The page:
Anyhoo, on opening day, the senior hunters loaded Alden Losby’s Dodge Minivan with the required, Cuban cigars, toilet paper, Bicycle playing cards, a cribbage board, and a large rolling cooler full of groceries. Alden traditionally planned the menu, and The Judge traditionally complained that it included too much of his wife Myrtle’s krumkake and not enough steak. Meanwhile, The Judge, who had spent decades dispatching orders from his bench, appointed retired police detective Walt Schwenk to help Alden cook. He then assigned old Ed Witzig to tend the fire and the mousetraps. Ed also brought a handful of bungee cords to keep nighttime prowlers out of the garbage cans. As for The Judge, he volunteered to manage artillery.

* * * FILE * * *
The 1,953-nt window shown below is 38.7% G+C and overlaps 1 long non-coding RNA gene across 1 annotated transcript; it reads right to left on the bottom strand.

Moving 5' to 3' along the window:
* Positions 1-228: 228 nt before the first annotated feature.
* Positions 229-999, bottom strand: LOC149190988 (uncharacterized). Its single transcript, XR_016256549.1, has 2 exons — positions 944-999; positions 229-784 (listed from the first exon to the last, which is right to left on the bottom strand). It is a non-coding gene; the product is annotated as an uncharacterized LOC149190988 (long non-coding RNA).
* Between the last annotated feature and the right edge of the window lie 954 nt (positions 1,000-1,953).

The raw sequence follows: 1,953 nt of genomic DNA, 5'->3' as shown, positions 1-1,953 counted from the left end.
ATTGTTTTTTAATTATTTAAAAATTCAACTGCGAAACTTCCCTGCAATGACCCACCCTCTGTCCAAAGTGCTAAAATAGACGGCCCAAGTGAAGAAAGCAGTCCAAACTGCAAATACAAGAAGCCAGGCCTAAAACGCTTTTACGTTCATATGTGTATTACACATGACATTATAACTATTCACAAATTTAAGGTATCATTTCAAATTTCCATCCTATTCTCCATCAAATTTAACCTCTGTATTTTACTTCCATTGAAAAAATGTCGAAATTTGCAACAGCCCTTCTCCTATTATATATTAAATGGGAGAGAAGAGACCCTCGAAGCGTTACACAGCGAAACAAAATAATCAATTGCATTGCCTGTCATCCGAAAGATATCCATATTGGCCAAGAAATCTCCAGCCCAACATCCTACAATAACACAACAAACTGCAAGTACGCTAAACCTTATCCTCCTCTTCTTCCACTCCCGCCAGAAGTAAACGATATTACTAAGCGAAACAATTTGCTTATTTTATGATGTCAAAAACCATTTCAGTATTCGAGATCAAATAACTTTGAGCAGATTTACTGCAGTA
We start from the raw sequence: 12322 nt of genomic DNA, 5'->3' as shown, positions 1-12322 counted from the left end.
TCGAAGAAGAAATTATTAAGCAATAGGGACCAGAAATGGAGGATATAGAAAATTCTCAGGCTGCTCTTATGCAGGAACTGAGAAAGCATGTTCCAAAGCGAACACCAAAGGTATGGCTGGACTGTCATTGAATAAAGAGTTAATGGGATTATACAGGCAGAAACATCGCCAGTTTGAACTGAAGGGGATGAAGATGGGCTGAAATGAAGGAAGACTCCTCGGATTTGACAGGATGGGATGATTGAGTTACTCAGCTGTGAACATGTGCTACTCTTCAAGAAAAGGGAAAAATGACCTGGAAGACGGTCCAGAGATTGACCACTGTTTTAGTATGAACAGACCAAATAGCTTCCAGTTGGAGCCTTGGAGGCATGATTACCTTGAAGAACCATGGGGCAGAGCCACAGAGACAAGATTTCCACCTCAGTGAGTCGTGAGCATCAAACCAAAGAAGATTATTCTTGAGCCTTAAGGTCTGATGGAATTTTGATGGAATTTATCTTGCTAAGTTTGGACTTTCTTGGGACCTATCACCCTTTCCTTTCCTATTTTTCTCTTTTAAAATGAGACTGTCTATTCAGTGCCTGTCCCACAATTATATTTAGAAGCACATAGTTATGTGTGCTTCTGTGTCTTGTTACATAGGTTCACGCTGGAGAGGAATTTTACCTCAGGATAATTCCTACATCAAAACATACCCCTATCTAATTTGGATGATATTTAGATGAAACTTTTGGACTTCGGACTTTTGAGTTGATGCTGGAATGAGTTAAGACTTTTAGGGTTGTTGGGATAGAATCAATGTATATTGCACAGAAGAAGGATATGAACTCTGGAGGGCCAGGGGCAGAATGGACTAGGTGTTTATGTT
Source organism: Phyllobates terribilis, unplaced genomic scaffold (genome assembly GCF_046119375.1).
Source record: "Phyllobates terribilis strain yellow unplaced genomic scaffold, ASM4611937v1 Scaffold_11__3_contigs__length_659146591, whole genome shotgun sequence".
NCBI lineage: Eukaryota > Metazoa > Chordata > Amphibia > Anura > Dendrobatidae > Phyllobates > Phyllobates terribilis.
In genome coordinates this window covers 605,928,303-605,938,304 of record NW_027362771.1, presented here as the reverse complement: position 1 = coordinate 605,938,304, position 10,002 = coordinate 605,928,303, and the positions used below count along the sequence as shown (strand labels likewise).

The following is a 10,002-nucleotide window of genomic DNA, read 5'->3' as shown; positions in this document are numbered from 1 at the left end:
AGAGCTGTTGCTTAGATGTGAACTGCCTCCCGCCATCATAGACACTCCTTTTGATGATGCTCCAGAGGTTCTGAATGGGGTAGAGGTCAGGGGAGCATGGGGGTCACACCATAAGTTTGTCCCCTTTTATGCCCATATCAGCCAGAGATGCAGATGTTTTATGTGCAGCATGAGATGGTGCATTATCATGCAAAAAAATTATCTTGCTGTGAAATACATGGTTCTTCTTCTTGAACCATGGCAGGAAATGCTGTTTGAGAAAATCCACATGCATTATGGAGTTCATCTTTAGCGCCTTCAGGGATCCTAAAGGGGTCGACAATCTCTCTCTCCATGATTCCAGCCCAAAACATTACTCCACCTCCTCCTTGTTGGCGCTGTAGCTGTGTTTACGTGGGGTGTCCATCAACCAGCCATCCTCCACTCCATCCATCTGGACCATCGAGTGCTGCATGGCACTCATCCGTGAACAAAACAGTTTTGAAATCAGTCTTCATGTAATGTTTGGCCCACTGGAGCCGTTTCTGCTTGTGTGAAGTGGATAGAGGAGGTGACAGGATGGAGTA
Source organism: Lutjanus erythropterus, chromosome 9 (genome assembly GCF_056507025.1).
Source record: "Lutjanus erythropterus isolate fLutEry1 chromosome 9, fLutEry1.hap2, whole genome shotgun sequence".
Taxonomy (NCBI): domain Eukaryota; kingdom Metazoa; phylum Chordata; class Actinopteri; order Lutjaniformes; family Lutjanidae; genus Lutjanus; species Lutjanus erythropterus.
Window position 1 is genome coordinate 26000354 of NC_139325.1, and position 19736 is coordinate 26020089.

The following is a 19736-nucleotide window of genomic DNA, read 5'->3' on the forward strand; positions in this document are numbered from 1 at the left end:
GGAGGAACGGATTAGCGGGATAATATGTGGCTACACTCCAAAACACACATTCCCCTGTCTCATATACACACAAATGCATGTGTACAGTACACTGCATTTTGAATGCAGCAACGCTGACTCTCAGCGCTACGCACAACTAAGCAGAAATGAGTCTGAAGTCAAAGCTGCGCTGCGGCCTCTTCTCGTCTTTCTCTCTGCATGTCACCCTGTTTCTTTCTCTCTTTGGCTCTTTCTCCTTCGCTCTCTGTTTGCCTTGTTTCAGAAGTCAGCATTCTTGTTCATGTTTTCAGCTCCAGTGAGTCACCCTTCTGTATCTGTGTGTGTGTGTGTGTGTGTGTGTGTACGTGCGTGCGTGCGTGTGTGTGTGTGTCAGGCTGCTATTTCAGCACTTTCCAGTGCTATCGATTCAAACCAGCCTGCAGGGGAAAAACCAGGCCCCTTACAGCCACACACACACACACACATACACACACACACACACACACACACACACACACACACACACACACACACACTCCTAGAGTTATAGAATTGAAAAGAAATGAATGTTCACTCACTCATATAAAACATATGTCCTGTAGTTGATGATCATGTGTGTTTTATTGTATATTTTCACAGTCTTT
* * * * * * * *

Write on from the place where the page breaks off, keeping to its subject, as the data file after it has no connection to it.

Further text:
It took most of the morning, but the guys finally managed to stuff all their supplies and sleeping bags into Alden’s minivan. With everyone onboard, Alden pointed North to the favorite hideout, Camp Rum Dumb.

After stopping once for coffee in Hayward and a second time to pick up a bottle of bourbon at the Dew Drop Inn, they pulled into camp. Everyone agreed that they should unload the perishables, and check the propane tank before setting out to trail trophy bucks. Only The Judge and Alden carried guns, which seemed like a blessing. Armed with binoculars, Ed and Walt tottered down the fire lane behind the other two. Walt brought a couple of egg salad sandwiches to share, and he and Ed ate their lunch while regaling one another with Camp Rum Dumb tales from years past.